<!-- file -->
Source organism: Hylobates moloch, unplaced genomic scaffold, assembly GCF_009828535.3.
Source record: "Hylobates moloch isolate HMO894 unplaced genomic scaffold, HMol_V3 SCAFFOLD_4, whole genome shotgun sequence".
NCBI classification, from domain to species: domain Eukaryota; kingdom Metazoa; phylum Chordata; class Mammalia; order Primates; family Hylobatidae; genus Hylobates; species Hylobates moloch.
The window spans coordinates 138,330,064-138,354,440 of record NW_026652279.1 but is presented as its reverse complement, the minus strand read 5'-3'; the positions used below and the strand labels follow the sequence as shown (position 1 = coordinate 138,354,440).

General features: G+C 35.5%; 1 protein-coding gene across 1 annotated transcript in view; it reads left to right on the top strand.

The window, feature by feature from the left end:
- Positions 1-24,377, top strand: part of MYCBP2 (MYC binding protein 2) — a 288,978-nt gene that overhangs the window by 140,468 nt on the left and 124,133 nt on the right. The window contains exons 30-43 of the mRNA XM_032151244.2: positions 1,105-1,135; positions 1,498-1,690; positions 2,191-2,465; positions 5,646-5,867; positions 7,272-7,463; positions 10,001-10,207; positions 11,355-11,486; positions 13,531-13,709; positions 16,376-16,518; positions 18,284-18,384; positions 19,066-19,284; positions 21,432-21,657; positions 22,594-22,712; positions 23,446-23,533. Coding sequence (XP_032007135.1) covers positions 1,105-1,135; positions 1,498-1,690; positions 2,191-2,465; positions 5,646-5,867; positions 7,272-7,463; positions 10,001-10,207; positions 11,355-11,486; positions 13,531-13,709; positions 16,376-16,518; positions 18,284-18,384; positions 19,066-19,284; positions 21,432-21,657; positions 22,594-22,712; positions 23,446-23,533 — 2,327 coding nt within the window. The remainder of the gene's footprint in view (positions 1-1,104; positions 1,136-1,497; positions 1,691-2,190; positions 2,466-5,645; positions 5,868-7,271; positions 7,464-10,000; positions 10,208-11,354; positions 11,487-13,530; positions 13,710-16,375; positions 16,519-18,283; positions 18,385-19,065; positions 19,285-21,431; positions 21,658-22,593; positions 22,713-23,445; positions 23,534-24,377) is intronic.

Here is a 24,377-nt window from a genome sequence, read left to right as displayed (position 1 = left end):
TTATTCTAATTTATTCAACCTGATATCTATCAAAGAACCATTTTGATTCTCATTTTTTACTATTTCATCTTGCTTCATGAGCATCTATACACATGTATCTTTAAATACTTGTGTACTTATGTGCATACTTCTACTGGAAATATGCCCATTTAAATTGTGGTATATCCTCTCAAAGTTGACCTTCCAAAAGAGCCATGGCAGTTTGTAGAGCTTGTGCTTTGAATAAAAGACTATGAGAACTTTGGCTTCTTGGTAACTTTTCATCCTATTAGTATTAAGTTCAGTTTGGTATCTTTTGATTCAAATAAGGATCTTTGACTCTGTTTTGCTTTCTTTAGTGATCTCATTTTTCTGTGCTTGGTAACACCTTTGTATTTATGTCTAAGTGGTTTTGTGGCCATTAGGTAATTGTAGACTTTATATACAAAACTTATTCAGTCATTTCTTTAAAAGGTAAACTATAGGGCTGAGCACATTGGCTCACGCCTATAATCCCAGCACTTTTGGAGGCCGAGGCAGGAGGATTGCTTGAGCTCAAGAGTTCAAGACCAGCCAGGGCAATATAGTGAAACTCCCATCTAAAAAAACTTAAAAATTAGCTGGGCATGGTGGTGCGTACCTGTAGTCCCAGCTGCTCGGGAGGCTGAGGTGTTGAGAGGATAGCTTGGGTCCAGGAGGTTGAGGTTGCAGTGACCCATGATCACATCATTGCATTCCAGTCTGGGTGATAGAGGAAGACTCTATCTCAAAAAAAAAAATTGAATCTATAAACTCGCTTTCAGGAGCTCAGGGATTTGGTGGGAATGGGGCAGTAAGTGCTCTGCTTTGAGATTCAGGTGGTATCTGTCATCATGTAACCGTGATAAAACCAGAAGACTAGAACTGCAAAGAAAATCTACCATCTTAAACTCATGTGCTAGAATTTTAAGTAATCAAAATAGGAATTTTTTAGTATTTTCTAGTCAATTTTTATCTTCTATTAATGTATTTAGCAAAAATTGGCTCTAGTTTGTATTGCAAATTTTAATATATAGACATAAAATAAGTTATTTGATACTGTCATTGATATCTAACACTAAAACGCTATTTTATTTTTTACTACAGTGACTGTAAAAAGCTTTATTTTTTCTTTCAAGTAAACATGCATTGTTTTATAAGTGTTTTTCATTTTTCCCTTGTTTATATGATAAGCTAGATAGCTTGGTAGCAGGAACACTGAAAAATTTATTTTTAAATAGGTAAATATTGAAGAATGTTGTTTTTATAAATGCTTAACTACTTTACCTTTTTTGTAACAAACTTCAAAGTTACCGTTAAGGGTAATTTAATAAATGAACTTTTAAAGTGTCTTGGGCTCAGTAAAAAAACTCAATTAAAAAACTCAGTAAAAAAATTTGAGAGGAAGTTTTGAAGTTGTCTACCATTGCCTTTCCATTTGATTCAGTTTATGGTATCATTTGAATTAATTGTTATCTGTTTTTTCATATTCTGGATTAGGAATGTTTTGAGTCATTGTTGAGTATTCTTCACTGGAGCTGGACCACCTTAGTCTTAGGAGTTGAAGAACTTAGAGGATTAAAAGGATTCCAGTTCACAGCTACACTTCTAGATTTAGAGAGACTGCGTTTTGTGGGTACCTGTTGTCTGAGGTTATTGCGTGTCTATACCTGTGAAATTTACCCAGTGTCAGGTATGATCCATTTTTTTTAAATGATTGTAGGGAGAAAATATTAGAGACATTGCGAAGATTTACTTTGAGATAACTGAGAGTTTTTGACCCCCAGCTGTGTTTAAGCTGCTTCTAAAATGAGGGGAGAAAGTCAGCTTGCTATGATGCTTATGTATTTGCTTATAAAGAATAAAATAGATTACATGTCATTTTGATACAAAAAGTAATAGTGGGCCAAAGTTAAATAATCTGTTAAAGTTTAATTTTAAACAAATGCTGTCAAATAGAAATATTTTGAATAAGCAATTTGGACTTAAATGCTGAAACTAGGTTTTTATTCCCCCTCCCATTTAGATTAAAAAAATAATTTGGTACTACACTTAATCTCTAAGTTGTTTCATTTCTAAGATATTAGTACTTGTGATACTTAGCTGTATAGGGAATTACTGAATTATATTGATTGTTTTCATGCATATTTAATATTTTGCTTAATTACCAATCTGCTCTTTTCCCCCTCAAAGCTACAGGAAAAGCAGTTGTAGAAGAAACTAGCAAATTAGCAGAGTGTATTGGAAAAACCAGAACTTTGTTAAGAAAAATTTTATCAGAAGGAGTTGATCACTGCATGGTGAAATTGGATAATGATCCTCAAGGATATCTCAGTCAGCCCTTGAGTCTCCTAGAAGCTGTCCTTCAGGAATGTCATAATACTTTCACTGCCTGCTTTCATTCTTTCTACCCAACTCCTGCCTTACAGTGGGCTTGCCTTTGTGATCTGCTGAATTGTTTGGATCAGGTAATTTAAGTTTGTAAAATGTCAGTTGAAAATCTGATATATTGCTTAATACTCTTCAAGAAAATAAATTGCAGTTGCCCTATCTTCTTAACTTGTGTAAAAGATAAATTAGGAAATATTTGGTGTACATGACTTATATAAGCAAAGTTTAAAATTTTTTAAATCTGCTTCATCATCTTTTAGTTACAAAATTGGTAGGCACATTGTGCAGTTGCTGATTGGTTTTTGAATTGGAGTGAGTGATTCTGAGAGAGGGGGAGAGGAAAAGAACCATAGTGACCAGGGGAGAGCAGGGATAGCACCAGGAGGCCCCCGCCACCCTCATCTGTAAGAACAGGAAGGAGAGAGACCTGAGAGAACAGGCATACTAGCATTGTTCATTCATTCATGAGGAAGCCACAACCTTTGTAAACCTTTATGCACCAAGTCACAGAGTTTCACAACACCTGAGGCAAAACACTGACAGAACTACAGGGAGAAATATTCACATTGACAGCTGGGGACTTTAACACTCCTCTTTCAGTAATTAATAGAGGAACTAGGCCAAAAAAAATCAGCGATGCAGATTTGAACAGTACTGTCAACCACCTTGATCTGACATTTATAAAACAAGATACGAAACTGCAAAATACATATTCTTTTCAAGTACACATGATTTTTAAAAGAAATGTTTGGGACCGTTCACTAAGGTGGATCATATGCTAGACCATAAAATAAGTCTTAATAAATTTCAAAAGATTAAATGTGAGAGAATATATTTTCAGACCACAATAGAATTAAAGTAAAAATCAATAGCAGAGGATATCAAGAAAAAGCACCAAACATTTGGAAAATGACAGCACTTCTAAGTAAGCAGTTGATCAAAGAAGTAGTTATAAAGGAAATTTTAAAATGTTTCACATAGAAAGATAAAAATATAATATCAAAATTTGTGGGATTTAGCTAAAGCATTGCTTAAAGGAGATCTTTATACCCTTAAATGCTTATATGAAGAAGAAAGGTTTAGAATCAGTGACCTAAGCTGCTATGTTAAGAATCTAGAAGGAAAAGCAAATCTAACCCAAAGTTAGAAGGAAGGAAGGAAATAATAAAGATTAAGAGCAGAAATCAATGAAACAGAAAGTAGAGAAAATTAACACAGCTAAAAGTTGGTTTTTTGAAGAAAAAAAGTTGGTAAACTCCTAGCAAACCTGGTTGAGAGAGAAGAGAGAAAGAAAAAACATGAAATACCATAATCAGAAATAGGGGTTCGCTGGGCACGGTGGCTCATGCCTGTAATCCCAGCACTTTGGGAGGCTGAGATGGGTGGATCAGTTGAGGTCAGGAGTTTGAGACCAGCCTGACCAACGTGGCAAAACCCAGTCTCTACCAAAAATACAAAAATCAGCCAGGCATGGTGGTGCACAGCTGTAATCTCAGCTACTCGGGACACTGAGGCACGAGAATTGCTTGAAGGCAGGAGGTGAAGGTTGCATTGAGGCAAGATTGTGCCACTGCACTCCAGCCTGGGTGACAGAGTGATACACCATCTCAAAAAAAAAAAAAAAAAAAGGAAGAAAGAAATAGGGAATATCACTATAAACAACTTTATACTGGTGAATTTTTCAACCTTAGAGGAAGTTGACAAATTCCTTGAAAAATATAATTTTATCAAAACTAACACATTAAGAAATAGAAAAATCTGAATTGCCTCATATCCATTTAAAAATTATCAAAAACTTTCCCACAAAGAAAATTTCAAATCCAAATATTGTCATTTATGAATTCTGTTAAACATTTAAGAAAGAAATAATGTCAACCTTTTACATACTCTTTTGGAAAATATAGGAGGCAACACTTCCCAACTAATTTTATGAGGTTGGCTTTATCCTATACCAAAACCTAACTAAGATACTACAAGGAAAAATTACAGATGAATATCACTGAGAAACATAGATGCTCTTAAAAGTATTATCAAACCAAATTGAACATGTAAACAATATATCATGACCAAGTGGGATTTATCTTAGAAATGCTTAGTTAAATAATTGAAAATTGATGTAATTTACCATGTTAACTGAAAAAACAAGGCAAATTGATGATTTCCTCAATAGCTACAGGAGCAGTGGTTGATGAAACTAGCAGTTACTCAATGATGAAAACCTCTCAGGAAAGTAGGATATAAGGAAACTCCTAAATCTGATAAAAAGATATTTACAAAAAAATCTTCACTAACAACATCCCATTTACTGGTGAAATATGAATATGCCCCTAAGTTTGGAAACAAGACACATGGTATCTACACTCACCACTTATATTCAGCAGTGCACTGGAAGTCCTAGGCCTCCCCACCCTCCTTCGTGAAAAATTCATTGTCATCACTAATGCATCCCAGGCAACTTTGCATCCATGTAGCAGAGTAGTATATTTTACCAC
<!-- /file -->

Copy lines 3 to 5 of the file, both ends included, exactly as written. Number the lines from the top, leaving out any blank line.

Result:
NCBI classification, from domain to species: domain Eukaryota; kingdom Metazoa; phylum Chordata; class Mammalia; order Primates; family Hylobatidae; genus Hylobates; species Hylobates moloch.
The window spans coordinates 138,330,064-138,354,440 of record NW_026652279.1 but is presented as its reverse complement, the minus strand read 5'-3'; the positions used below and the strand labels follow the sequence as shown (position 1 = coordinate 138,354,440).

General features: G+C 35.5%; 1 protein-coding gene across 1 annotated transcript in view; it reads left to right on the top strand.